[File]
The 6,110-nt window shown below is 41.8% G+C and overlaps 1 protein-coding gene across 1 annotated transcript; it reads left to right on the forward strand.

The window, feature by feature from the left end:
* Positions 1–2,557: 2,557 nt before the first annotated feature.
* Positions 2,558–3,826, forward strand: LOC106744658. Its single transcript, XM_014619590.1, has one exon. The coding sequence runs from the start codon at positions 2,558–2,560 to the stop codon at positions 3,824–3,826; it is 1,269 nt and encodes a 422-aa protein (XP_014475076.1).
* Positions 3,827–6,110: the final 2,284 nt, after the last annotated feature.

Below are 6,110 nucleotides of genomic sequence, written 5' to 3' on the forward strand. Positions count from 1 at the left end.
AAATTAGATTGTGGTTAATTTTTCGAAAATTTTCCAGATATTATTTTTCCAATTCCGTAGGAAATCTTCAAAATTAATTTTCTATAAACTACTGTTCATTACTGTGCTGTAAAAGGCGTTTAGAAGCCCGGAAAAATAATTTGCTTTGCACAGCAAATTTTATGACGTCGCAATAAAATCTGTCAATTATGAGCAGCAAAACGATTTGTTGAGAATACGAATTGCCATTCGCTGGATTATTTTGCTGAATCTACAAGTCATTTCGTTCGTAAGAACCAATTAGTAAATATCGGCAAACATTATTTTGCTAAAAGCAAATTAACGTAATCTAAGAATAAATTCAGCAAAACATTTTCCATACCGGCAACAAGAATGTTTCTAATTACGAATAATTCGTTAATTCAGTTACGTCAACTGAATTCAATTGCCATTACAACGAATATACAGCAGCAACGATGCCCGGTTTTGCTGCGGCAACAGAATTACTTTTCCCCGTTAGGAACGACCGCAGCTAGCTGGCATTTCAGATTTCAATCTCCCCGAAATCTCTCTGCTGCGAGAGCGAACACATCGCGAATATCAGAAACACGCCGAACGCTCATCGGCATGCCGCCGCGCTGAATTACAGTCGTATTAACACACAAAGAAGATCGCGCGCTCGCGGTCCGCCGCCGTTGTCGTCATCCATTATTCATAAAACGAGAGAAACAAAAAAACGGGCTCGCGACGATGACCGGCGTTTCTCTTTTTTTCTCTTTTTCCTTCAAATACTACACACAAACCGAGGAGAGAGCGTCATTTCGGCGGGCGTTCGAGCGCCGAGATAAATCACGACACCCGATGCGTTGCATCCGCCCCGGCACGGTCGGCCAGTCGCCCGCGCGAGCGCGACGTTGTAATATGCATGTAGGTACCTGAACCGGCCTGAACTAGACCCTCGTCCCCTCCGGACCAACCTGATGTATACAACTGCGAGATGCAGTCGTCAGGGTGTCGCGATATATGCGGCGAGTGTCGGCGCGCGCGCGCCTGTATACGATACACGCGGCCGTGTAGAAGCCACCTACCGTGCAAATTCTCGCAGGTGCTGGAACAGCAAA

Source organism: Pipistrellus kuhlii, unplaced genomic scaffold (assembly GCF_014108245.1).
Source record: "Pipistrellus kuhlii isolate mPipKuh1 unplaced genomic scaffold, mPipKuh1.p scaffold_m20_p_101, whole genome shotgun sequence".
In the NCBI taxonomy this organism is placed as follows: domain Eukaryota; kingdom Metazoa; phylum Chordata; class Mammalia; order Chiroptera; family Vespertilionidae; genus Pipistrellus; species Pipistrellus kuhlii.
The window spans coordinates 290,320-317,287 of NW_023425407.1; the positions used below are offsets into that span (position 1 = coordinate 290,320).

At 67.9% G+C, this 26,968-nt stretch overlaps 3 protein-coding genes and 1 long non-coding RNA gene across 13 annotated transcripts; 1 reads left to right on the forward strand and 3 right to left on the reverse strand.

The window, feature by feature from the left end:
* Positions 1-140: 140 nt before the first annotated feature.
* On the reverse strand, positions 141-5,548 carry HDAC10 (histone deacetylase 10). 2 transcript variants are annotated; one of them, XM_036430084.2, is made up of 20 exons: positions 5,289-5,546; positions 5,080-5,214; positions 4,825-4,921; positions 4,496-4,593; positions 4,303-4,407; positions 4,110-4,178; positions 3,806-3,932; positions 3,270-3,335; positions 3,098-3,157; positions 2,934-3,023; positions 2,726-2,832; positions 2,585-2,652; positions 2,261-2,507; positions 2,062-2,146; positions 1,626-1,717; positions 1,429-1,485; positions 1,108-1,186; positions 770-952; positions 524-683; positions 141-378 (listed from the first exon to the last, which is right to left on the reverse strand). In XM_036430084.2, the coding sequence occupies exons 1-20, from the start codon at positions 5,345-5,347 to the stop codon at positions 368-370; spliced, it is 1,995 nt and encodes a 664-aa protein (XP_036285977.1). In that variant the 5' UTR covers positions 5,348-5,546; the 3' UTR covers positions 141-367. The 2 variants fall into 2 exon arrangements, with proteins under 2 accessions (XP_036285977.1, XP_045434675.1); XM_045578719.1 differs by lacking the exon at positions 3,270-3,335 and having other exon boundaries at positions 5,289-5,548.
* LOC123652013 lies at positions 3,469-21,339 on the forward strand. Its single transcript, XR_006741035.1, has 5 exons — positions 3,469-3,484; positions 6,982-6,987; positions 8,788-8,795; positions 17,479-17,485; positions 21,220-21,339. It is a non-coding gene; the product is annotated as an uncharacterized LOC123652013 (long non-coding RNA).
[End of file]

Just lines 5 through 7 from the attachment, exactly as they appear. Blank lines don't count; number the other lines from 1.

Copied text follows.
* Positions 3,827–6,110: the final 2,284 nt, after the last annotated feature.

Below are 6,110 nucleotides of genomic sequence, written 5' to 3' on the forward strand. Positions count from 1 at the left end.
AAATTAGATTGTGGTTAATTTTTCGAAAATTTTCCAGATATTATTTTTCCAATTCCGTAGGAAATCTTCAAAATTAATTTTCTATAAACTACTGTTCATTACTGTGCTGTAAAAGGCGTTTAGAAGCCCGGAAAAATAATTTGCTTTGCACAGCAAATTTTATGACGTCGCAATAAAATCTGTCAATTATGAGCAGCAAAACGATTTGTTGAGAATACGAATTGCCATTCGCTGGATTATTTTGCTGAATCTACAAGTCATTTCGTTCGTAAGAACCAATTAGTAAATATCGGCAAACATTATTTTGCTAAAAGCAAATTAACGTAATCTAAGAATAAATTCAGCAAAACATTTTCCATACCGGCAACAAGAATGTTTCTAATTACGAATAATTCGTTAATTCAGTTACGTCAACTGAATTCAATTGCCATTACAACGAATATACAGCAGCAACGATGCCCGGTTTTGCTGCGGCAACAGAATTACTTTTCCCCGTTAGGAACGACCGCAGCTAGCTGGCATTTCAGATTTCAATCTCCCCGAAATCTCTCTGCTGCGAGAGCGAACACATCGCGAATATCAGAAACACGCCGAACGCTCATCGGCATGCCGCCGCGCTGAATTACAGTCGTATTAACACACAAAGAAGATCGCGCGCTCGCGGTCCGCCGCCGTTGTCGTCATCCATTATTCATAAAACGAGAGAAACAAAAAAACGGGCTCGCGACGATGACCGGCGTTTCTCTTTTTTTCTCTTTTTCCTTCAAATACTACACACAAACCGAGGAGAGAGCGTCATTTCGGCGGGCGTTCGAGCGCCGAGATAAATCACGACACCCGATGCGTTGCATCCGCCCCGGCACGGTCGGCCAGTCGCCCGCGCGAGCGCGACGTTGTAATATGCATGTAGGTACCTGAACCGGCCTGAACTAGACCCTCGTCCCCTCCGGACCAACCTGATGTATACAACTGCGAGATGCAGTCGTCAGGGTGTCGCGATATATGCGGCGAGTGTCGGCGCGCGCGCGCCTGTATACGATACACGCGGCCGTGTAGAAGCCACCTACCGTGCAAATTCTCGCAGGTGCTGGAACAGCAAA